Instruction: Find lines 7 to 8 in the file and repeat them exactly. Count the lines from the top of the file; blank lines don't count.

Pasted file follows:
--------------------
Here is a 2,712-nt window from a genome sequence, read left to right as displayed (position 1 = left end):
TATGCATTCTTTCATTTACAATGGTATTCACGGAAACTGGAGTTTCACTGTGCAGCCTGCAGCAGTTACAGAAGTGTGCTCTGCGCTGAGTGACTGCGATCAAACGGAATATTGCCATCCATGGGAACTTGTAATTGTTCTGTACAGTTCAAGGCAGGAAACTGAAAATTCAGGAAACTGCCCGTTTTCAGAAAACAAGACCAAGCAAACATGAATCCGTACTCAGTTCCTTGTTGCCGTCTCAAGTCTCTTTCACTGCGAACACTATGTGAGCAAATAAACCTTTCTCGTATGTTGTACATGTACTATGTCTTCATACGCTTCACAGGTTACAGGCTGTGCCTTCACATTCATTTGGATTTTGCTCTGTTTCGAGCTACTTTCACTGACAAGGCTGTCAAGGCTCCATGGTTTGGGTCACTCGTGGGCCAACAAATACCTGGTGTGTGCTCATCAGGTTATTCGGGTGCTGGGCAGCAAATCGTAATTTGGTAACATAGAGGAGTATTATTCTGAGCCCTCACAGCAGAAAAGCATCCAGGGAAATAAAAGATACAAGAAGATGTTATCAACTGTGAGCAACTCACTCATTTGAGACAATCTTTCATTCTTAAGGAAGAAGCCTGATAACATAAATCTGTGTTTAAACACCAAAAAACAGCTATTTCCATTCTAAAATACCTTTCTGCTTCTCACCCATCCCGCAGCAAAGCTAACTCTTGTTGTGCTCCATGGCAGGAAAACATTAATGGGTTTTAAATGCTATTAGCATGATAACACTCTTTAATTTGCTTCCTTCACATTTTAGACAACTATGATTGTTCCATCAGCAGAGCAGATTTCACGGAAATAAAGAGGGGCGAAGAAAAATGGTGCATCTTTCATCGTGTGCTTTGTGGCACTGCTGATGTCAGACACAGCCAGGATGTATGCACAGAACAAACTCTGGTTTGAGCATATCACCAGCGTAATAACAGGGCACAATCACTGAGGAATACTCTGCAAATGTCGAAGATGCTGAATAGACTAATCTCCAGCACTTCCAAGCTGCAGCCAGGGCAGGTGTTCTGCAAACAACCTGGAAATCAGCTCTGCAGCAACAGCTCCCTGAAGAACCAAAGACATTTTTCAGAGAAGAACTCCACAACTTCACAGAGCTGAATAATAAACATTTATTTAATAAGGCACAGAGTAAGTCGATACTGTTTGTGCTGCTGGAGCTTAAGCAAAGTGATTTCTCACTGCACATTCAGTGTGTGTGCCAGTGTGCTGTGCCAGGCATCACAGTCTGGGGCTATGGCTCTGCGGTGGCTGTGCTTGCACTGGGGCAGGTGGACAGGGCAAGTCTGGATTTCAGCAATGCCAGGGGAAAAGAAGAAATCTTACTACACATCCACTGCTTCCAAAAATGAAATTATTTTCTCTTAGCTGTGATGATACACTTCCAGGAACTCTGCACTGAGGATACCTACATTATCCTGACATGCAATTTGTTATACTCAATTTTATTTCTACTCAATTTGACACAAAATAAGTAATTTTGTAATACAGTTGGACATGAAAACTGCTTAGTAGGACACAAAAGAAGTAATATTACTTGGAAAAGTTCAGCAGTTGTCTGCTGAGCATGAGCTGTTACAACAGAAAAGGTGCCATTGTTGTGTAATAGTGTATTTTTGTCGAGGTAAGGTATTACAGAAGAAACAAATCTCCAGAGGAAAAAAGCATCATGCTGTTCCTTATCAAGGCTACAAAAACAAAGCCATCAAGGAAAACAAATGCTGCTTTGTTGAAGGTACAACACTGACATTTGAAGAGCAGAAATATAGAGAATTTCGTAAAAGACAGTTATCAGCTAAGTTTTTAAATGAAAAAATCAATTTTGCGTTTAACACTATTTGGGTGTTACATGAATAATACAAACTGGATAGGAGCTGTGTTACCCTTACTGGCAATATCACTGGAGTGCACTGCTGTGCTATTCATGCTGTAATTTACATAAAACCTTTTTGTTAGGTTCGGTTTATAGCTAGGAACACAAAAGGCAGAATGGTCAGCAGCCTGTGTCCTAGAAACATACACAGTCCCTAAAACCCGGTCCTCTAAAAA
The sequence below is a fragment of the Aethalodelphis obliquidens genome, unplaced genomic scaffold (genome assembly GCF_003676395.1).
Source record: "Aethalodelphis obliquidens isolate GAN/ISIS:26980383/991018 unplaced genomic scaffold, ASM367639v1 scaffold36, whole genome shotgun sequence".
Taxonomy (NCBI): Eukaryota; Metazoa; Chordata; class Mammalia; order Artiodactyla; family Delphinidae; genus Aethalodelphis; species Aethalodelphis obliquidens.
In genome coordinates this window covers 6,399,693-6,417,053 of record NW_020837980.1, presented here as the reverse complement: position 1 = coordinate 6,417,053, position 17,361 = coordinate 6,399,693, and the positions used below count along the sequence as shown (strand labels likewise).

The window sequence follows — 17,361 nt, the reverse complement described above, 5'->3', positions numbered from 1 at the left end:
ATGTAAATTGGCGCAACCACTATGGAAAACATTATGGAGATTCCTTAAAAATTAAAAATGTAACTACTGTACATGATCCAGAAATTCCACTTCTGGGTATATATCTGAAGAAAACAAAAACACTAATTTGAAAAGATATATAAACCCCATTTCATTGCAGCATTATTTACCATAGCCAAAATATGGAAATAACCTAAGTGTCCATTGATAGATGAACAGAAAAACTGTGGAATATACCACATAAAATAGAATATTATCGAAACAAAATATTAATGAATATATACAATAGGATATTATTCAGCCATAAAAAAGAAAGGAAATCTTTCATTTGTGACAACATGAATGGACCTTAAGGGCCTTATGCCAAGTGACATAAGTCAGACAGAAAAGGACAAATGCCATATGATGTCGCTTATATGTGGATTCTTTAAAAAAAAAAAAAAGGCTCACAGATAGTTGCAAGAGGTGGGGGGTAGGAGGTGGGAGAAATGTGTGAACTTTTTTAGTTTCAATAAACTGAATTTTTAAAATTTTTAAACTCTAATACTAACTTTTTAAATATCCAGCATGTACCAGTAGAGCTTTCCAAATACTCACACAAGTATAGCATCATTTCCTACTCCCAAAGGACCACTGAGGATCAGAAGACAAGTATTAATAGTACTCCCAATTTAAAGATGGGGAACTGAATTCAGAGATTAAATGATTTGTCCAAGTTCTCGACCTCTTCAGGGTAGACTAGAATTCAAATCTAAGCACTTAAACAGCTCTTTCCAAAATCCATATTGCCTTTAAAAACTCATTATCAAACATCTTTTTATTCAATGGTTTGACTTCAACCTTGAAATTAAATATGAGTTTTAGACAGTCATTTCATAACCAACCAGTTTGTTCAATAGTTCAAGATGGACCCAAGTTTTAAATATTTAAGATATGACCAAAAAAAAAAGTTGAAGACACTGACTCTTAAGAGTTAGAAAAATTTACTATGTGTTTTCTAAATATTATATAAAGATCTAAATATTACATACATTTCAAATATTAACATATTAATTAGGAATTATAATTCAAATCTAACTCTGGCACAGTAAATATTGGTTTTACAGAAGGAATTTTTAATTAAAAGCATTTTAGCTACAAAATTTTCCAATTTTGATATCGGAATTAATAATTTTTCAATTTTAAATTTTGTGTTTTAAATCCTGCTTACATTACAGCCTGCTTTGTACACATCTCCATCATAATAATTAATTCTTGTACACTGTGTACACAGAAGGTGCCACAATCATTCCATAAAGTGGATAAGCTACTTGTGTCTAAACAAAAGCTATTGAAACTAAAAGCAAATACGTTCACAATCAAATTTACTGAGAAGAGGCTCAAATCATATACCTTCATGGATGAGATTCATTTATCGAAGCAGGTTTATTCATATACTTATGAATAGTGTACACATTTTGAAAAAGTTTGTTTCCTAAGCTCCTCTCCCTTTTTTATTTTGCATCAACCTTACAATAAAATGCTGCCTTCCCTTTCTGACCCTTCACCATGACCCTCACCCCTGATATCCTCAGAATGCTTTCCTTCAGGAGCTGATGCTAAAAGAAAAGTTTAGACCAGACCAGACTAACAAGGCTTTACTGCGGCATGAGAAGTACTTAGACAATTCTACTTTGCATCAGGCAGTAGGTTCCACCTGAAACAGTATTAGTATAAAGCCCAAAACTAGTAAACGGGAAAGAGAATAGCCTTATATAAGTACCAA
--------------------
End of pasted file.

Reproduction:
The window sequence follows — 17,361 nt, the reverse complement described above, 5'->3', positions numbered from 1 at the left end:
ATGTAAATTGGCGCAACCACTATGGAAAACATTATGGAGATTCCTTAAAAATTAAAAATGTAACTACTGTACATGATCCAGAAATTCCACTTCTGGGTATATATCTGAAGAAAACAAAAACACTAATTTGAAAAGATATATAAACCCCATTTCATTGCAGCATTATTTACCATAGCCAAAATATGGAAATAACCTAAGTGTCCATTGATAGATGAACAGAAAAACTGTGGAATATACCACATAAAATAGAATATTATCGAAACAAAATATTAATGAATATATACAATAGGATATTATTCAGCCATAAAAAAGAAAGGAAATCTTTCATTTGTGACAACATGAATGGACCTTAAGGGCCTTATGCCAAGTGACATAAGTCAGACAGAAAAGGACAAATGCCATATGATGTCGCTTATATGTGGATTCTTTAAAAAAAAAAAAAAGGCTCACAGATAGTTGCAAGAGGTGGGGGGTAGGAGGTGGGAGAAATGTGTGAACTTTTTTAGTTTCAATAAACTGAATTTTTAAAATTTTTAAACTCTAATACTAACTTTTTAAATATCCAGCATGTACCAGTAGAGCTTTCCAAATACTCACACAAGTATAGCATCATTTCCTACTCCCAAAGGACCACTGAGGATCAGAAGACAAGTATTAATAGTACTCCCAATTTAAAGATGGGGAACTGAATTCAGAGATTAAATGATTTGTCCAAGTTCTCGACCTCTTCAGGGTAGACTAGAATTCAAATCTAAGCACTTAAACAGCTCTTTCCAAAATCCATATTGCCTTTAAAAACTCATTATCAAACATCTTTTTATTCAATGGTTTGACTTCAACCTTGAAATTAAATATGAGTTTTAGACAGTCATTTCATAACCAACCAGTTTGTTCAATAGTTCAAGATGGACCCAAGTTTTAAATATTTAAGATATGACCAAAAAAAAAAGTTGAAGACACTGACTCTTAAGAGTTAGAAAAATTTACTATGTGTTTTCTAAATATTATATAAAGATCTAAATATTACATACATTTCAAATATTAACATATTAATTAGGAATTATAATTCAAATCTAACTCTGGCACAGTAAATATTGGTTTTACAGAAGGAATTTTTAATTAAAAGCATTTTAGCTACAAAATTTTCCAATTTTGATATCGGAATTAATAATTTTTCAATTTTAAATTTTGTGTTTTAAATCCTGCTTACATTACAGCCTGCTTTGTACACATCTCCATCATAATAATTAATTCTTGTACACTGTGTACACAGAAGGTGCCACAATCATTCCATAAAGTGGATAAGCTACTTGTGTCTAAACAAAAGCTATTGAAACTAAAAGCAAATACGTTCACAATCAAATTTACTGAGAAGAGGCTCAAATCATATACCTTCATGGATGAGATTCATTTATCGAAGCAGGTTTATTCATATACTTATGAATAGTGTACACATTTTGAAAAAGTTTGTTTCCTAAGCTCCTCTCCCTTTTTTATTTTGCATCAACCTTACAATAAAATGCTGCCTTCCCTTTCTGACCCTTCACCATGACCCTCACCCCTGATATCCTCAGAATGCTTTCCTTCAGGAGCTGATGCTAAAAGAAAAGTTTAGACCAGACCAGACTAACAAGGCTTTACTGCGGCATGAGAAGTACTTAGACAATTCTACTTTGCATCAGGCAGTAGGTTCCACCTGAAACAGTATTAGTATAAAGCCCAAAACTAGTAAACGGGAAAGAGAATAGCCTTATATAAGTACCAA